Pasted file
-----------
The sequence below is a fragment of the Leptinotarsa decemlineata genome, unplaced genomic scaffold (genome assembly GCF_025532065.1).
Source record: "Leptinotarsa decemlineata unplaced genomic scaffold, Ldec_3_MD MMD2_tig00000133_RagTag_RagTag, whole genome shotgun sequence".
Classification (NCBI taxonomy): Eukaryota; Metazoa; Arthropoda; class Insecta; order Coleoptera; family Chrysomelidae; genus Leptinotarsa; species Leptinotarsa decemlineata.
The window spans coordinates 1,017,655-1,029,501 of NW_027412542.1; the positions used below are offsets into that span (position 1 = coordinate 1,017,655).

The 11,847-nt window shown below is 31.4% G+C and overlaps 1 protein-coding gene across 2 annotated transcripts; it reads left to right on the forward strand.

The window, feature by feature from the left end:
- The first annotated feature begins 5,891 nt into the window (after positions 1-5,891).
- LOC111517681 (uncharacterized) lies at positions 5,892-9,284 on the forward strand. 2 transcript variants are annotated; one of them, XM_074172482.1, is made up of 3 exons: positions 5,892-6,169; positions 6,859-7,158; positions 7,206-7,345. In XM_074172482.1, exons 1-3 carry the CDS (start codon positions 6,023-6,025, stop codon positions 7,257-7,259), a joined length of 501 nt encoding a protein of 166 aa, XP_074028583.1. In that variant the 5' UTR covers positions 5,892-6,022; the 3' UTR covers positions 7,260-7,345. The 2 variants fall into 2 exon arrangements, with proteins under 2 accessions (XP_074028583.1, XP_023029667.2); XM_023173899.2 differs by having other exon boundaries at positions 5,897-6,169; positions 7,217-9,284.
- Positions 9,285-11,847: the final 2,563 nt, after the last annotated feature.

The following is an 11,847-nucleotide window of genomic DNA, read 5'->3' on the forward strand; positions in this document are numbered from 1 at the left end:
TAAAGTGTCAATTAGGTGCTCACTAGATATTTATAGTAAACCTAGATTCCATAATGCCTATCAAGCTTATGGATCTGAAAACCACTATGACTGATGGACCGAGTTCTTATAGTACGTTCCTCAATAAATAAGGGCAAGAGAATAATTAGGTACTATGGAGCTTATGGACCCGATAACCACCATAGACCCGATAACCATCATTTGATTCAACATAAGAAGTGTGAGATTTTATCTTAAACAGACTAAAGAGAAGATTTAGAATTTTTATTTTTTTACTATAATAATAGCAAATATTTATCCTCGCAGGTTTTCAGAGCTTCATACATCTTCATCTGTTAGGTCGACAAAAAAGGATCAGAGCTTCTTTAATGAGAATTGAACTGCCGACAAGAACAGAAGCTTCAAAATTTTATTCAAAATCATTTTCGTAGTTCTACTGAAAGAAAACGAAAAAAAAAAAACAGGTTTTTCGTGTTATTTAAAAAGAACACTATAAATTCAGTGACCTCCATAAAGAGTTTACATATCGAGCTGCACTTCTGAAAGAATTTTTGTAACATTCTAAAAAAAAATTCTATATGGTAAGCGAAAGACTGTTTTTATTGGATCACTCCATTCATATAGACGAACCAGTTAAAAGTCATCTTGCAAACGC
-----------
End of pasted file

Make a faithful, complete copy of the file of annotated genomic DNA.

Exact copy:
The sequence below is a fragment of the Leptinotarsa decemlineata genome, unplaced genomic scaffold (genome assembly GCF_025532065.1).
Source record: "Leptinotarsa decemlineata unplaced genomic scaffold, Ldec_3_MD MMD2_tig00000133_RagTag_RagTag, whole genome shotgun sequence".
Classification (NCBI taxonomy): Eukaryota; Metazoa; Arthropoda; class Insecta; order Coleoptera; family Chrysomelidae; genus Leptinotarsa; species Leptinotarsa decemlineata.
The window spans coordinates 1,017,655-1,029,501 of NW_027412542.1; the positions used below are offsets into that span (position 1 = coordinate 1,017,655).

The 11,847-nt window shown below is 31.4% G+C and overlaps 1 protein-coding gene across 2 annotated transcripts; it reads left to right on the forward strand.

The window, feature by feature from the left end:
- The first annotated feature begins 5,891 nt into the window (after positions 1-5,891).
- LOC111517681 (uncharacterized) lies at positions 5,892-9,284 on the forward strand. 2 transcript variants are annotated; one of them, XM_074172482.1, is made up of 3 exons: positions 5,892-6,169; positions 6,859-7,158; positions 7,206-7,345. In XM_074172482.1, exons 1-3 carry the CDS (start codon positions 6,023-6,025, stop codon positions 7,257-7,259), a joined length of 501 nt encoding a protein of 166 aa, XP_074028583.1. In that variant the 5' UTR covers positions 5,892-6,022; the 3' UTR covers positions 7,260-7,345. The 2 variants fall into 2 exon arrangements, with proteins under 2 accessions (XP_074028583.1, XP_023029667.2); XM_023173899.2 differs by having other exon boundaries at positions 5,897-6,169; positions 7,217-9,284.
- Positions 9,285-11,847: the final 2,563 nt, after the last annotated feature.

The following is an 11,847-nucleotide window of genomic DNA, read 5'->3' on the forward strand; positions in this document are numbered from 1 at the left end:
TAAAGTGTCAATTAGGTGCTCACTAGATATTTATAGTAAACCTAGATTCCATAATGCCTATCAAGCTTATGGATCTGAAAACCACTATGACTGATGGACCGAGTTCTTATAGTACGTTCCTCAATAAATAAGGGCAAGAGAATAATTAGGTACTATGGAGCTTATGGACCCGATAACCACCATAGACCCGATAACCATCATTTGATTCAACATAAGAAGTGTGAGATTTTATCTTAAACAGACTAAAGAGAAGATTTAGAATTTTTATTTTTTTACTATAATAATAGCAAATATTTATCCTCGCAGGTTTTCAGAGCTTCATACATCTTCATCTGTTAGGTCGACAAAAAAGGATCAGAGCTTCTTTAATGAGAATTGAACTGCCGACAAGAACAGAAGCTTCAAAATTTTATTCAAAATCATTTTCGTAGTTCTACTGAAAGAAAACGAAAAAAAAAAAACAGGTTTTTCGTGTTATTTAAAAAGAACACTATAAATTCAGTGACCTCCATAAAGAGTTTACATATCGAGCTGCACTTCTGAAAGAATTTTTGTAACATTCTAAAAAAAAATTCTATATGGTAAGCGAAAGACTGTTTTTATTGGATCACTCCATTCATATAGACGAACCAGTTAAAAGTCATCTTGCAAACGC